The below figure provides an overview of the experimental treatments. We used a randomized split-split-plot design, replicated across four blocks, to establish three seed mixtures (our whole plot treatment factor). These seed mixes were: (1) a "grass only" mix (G); (2) "grass & legume" mix (GL), comprising five grasses and seven agricultural legumes; (3) "grass, legume & forb" mix (GLF), comprising five grasses, seven legumes, and six nonleguminous forbs (see Appendix 1 for additional information).

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The split-plot management treatment was of grazing by cattle, or cutting for silage. The split-split-plot varied management intensity, defined as either intensive (int.: cattle grazing from May to October, or silage cuts in May and August) or extensive (ext.: grazing as before, but suspended from June-August, or a single silage cut in May). Outside the main split-split- plot experimental design were two existing grassland plots. These represented the original improved grassland, dominated by Lolium perenne and Trifolium repens. One plot was managed by intensive grazing and the other by intensive cutting, with both receiving nitrogen fertilizer (50 kg ha−1) each spring. Note in all cases the allocation of treatments to plots was at random, the below diagram however, represents a single example block.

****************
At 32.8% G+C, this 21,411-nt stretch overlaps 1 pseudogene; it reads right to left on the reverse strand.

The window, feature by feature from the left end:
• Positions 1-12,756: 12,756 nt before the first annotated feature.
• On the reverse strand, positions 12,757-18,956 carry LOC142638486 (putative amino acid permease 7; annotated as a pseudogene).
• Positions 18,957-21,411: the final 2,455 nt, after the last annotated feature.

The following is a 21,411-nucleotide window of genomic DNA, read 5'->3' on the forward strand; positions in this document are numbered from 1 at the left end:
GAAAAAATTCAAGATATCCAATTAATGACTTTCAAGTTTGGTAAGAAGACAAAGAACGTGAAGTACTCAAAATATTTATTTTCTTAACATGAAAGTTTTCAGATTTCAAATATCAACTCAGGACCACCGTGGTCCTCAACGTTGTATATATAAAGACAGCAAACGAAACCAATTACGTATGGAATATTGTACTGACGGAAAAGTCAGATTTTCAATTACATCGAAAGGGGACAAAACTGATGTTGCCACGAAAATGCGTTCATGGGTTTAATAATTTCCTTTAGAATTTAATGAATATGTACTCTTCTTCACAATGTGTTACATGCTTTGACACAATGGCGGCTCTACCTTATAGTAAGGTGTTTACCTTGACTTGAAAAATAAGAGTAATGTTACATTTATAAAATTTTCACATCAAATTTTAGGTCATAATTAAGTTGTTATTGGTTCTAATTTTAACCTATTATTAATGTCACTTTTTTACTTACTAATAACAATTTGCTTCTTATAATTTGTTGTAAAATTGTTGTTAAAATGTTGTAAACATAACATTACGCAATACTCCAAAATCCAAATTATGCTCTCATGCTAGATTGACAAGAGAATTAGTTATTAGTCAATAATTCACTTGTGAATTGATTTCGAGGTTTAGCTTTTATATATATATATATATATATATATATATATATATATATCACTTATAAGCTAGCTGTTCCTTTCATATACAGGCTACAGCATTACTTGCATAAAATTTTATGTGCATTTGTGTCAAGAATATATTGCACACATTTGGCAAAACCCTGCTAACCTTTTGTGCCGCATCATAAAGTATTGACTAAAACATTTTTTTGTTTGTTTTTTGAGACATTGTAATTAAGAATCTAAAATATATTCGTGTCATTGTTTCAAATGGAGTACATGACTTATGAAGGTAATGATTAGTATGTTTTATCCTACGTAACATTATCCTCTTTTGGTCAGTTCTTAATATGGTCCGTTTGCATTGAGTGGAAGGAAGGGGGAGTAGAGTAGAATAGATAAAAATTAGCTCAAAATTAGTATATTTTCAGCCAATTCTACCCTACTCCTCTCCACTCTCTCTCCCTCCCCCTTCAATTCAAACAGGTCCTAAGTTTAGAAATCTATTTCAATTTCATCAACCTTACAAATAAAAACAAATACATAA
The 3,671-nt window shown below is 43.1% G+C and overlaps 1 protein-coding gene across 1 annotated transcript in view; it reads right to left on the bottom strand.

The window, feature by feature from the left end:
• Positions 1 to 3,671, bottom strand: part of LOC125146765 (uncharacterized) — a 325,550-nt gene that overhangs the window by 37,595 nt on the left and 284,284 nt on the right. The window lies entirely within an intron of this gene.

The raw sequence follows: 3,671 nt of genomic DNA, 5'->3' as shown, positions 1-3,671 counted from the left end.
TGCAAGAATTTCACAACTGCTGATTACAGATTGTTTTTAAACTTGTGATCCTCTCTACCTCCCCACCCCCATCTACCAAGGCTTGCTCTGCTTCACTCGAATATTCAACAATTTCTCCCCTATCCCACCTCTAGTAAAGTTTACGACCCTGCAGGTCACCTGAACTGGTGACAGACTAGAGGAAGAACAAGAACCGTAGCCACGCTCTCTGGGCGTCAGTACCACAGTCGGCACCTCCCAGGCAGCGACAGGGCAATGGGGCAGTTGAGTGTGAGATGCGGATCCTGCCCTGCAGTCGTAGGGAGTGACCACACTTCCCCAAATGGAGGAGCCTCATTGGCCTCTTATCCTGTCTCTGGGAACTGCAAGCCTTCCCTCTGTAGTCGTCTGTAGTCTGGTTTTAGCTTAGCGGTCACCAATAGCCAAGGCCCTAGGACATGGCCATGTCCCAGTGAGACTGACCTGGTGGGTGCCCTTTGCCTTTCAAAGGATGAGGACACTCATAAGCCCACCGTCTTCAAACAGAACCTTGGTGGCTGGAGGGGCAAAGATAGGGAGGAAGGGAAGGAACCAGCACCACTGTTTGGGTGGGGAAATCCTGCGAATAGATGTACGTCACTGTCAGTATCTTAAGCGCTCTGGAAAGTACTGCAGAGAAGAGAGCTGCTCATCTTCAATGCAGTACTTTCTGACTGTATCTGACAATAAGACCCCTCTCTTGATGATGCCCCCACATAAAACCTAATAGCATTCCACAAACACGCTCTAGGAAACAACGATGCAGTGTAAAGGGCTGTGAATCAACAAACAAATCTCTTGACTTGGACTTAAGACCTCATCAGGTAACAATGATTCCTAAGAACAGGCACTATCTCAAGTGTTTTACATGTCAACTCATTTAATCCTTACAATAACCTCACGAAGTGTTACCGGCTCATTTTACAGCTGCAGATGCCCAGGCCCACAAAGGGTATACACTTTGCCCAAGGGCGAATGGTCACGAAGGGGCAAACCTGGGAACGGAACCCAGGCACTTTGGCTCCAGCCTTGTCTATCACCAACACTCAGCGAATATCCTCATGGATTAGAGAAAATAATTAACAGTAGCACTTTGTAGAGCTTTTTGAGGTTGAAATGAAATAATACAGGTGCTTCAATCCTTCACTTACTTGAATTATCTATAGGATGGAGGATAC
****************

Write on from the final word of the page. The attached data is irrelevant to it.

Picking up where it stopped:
Acknowledgments

We are grateful to the Department for Environment, Food and Rural Affairs for funding this project (BD1466). We wish to thank Ian Wilkinson of Cotswold Seeds Ltd for advice on the seed mixtures, and the farm staff at Syngenta Jealott's Hill for assistance with managing the experiments.